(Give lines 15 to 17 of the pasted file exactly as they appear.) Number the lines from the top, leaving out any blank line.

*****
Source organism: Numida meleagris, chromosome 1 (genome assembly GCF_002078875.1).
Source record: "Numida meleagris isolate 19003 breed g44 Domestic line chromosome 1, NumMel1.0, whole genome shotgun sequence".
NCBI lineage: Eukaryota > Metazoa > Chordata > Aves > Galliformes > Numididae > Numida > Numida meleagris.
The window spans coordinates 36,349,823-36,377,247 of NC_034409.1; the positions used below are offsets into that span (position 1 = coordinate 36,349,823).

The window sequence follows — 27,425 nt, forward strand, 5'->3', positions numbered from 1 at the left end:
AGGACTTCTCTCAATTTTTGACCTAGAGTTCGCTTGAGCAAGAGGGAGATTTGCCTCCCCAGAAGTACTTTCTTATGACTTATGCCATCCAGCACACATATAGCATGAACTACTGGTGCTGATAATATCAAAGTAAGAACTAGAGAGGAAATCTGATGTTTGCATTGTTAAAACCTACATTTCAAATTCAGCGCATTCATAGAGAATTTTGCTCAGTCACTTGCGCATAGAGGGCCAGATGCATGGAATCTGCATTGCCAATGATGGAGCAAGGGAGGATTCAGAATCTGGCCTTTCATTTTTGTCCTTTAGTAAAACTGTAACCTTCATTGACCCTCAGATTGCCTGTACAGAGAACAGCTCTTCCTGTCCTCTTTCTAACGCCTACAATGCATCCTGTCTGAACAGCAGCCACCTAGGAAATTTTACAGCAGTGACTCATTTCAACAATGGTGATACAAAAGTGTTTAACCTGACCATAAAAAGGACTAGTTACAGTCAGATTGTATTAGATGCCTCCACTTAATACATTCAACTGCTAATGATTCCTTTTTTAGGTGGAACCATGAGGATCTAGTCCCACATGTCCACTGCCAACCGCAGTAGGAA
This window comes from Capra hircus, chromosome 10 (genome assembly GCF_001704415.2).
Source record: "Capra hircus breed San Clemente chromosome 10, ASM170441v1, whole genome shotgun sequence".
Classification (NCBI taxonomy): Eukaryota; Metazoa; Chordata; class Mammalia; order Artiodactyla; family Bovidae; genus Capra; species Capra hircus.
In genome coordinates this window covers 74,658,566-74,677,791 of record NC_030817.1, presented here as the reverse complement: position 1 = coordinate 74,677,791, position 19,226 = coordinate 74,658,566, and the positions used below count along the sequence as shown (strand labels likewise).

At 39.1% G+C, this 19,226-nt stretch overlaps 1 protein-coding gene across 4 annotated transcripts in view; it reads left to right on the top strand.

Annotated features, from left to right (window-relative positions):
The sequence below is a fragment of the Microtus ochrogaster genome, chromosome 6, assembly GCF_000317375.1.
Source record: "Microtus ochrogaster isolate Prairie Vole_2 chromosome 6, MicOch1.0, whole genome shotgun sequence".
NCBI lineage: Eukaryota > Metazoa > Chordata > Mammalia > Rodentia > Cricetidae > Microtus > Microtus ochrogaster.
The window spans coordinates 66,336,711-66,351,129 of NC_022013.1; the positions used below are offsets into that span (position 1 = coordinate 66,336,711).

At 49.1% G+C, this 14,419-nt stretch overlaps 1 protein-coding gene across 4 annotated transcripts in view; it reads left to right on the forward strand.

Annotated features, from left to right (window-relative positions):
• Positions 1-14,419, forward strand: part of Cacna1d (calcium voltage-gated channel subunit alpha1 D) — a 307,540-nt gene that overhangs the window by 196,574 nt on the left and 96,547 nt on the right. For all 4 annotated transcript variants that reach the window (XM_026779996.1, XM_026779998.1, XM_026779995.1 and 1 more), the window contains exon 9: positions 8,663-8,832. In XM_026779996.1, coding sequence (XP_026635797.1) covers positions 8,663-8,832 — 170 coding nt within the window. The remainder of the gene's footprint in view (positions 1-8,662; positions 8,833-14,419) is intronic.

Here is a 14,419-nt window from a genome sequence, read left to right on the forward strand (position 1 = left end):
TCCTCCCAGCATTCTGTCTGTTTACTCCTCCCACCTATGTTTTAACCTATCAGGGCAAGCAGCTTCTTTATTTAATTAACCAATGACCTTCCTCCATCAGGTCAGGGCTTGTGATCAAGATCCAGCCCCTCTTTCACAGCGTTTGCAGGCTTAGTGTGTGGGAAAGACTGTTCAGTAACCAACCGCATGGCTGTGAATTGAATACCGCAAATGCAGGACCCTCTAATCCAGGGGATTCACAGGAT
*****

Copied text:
NCBI lineage: Eukaryota > Metazoa > Chordata > Mammalia > Rodentia > Cricetidae > Microtus > Microtus ochrogaster.
The window spans coordinates 66,336,711-66,351,129 of NC_022013.1; the positions used below are offsets into that span (position 1 = coordinate 66,336,711).

At 49.1% G+C, this 14,419-nt stretch overlaps 1 protein-coding gene across 4 annotated transcripts in view; it reads left to right on the forward strand.